The Declaration of Independence: An FPRI Primer

National Curriculum Standards for Social Studies:
Thematic Strand Index:
• Standard #2: Time, Continuity and Change
• Standard #6: Power, Authority and Governance
• Standard #9: Global Connections
• Standard #10 Civic Ideals and Practices

United States History Standards for Grades 5-12
• Primary Emphasis: Era 3 Revolution and the New Nation: Standard 1

Common Core State Standards for English Lang. Arts & Literacy in History/Social Science, 6-12
Key Ideas and Details
• RH/SS.2—determine and summarize central ideas and themes
• RH/SS.3—analyze text related individuals, events or ideas
Integration of Knowledge and Ideas
• RH/SS.9—analyze and/or compare primary/secondary sources
Comprehension and Collaboration
• SL.1—prepare and participate effectively in a range of conversations.
• SL.2—integrate and evaluate information presented in diverse media and formats, including visually, quantitatively, and orally.
Presentation of Knowledge and Ideas
• SL.4—present information, findings, and supporting evidence such that listeners can follow the line of reasoning and the organization, development, and style are appropriate to task, purpose, and audience.

1.Analyze the meaning of the Declaration of Independence.

2.Assess the impact of the Declaration of Independence on the United States today.

3.Explain the impact of the Declaration of Independence on other countries such as Haiti, Venezuela, Vietnam, and Israel.

1. Ice Breaker/ Anticipatory Set: Ask students to say any words or lines that they know from memory of the Declaration of Independence. Make a list on the board and talk about what they mean and why they are well known.

2. Have your students carefully read the Declaration of Independence and review the LESSON INFORMATION below.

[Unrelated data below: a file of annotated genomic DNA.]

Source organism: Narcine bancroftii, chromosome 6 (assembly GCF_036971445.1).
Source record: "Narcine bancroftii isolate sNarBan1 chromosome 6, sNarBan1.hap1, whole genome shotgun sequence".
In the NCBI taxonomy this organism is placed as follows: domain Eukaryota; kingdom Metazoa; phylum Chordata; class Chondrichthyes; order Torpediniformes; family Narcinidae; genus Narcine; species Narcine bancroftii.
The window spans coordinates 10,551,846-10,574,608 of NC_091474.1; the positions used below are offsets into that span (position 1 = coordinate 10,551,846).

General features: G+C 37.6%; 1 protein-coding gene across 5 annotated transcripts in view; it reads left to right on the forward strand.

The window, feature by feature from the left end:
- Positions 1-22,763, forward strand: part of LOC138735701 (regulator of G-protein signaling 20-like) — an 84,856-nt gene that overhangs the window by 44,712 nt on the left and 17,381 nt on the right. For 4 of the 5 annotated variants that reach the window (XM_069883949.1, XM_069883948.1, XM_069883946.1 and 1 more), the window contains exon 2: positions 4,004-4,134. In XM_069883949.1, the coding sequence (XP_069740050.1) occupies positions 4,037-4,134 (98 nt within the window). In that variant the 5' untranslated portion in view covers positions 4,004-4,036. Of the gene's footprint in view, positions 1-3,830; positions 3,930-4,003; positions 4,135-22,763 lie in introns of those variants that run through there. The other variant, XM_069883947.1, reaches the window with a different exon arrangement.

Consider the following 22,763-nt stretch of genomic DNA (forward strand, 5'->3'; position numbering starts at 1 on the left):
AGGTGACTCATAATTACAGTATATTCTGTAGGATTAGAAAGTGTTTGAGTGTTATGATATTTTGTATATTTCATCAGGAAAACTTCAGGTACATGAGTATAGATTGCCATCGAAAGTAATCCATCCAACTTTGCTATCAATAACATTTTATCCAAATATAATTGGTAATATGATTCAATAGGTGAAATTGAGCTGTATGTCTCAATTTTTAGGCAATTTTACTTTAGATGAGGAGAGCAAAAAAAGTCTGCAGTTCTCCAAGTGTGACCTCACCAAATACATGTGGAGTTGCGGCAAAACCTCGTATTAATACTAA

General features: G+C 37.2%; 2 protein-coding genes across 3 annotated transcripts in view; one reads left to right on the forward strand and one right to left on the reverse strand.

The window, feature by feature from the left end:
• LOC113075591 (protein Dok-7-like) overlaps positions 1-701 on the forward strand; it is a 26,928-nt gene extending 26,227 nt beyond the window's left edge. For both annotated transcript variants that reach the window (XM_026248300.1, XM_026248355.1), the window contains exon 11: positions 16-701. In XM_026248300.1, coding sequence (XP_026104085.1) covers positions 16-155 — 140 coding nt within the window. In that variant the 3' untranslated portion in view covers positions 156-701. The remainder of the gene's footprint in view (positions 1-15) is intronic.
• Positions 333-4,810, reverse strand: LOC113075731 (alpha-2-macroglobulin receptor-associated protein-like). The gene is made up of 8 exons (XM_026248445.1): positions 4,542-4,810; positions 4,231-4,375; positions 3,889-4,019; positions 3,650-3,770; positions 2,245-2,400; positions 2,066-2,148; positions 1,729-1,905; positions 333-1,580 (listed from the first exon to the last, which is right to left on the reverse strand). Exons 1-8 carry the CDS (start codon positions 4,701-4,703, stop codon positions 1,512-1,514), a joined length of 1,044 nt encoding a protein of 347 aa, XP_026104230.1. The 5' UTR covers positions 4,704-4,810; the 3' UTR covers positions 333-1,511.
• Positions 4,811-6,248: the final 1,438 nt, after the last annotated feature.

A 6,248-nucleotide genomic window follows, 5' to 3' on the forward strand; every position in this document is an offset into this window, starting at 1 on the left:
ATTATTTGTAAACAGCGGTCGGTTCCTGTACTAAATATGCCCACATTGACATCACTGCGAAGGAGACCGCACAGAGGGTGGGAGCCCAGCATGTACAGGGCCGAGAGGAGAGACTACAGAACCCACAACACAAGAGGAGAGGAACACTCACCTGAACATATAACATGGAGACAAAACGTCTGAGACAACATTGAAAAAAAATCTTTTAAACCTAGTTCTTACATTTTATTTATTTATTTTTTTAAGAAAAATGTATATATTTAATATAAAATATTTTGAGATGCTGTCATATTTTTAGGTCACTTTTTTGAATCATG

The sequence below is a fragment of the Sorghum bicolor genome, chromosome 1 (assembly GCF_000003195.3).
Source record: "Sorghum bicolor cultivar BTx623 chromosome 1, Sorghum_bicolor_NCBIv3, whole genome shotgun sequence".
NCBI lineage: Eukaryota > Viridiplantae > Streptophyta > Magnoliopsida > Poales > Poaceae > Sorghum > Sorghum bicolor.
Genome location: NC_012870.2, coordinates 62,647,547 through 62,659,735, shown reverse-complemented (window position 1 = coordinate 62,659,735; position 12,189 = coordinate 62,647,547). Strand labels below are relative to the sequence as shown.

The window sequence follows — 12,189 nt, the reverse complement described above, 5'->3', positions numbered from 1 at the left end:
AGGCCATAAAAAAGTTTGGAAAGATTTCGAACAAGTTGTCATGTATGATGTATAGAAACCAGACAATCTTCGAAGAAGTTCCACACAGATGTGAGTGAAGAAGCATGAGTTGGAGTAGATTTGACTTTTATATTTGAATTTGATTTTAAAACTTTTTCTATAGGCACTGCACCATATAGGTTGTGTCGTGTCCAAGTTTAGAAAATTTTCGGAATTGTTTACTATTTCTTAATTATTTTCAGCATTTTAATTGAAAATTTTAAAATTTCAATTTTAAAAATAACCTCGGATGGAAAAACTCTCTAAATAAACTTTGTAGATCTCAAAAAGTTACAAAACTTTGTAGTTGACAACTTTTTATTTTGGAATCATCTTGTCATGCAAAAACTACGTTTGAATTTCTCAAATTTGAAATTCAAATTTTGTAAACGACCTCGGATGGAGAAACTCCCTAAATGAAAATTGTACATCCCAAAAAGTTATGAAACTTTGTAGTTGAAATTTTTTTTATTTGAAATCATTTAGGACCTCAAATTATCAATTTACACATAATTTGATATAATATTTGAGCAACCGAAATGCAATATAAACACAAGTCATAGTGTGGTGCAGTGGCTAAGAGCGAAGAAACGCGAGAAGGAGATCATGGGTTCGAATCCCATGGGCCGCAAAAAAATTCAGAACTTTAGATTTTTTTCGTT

3. Divide the class into three groups of students. Each group will correspond to one of the three objectives above. Students should be given a day in class and time at home, to do their research and discuss their findings. Teachers should determine the scope of the write-up and length of the report to the class.

4. Students should report to the class their findings. This can range from three to ten minutes, depending on the time teachers want to spend on the Declaration of Independence. After the reports, the class should assess the overall importance of the Declaration of Independence on the United States.

Grading can be based on the student research, class presentations, and class discussions.


Watch the FPRI Primer Video at

Read the Primer Essay at

Other materials included in the attached pdf.

Teachers can choose to limit the scope of this lesson to one or two of the three objectives.
Research can also be assigned as homework by individuals rather than in groups.

The lesson can be expanded to include the relationship of the Declaration of Independence to additional countries’ declarations of independence.

The Declaration of Independence: An FPRI Primer.

The Declaration of Independence. National Archives.

The Declaration of Independence.US has extensive information and the text.

ORBIS—FPRI’s Journal of Foreign Affairs. Numerous articles throughout its publishing history concerning the Declaration of Independence.

Declaration of Independence at

50 Facts About the Declaration of Independence (The one about the signing date is wrong!)

Declaration of Independence. Office of the Historian, Dept. of State.

Venezuelan Declcaration of Independence.

Haiti’s Declaration of Independece from Wickipedia. Declaration in French.

Vietnam’s Declaration of Independence in Vietnamese from Wickipedia. (Vi%E1%BB%87t_Nam_D%C3%A2n_ch%E1%BB%A7_C%E1%BB%99ng_h%C3%B2a)

Israel’s Declaration of Independence in Hebrew and English.

  • Paul Dickler
  • FPRI
Grade Level
  • High School: 9, 10, 11, 12
Time Frame
  • 2-3 Classroom Periods

If you have any questions about this lesson plan, or if you wish to contact the author, please email us at [email protected]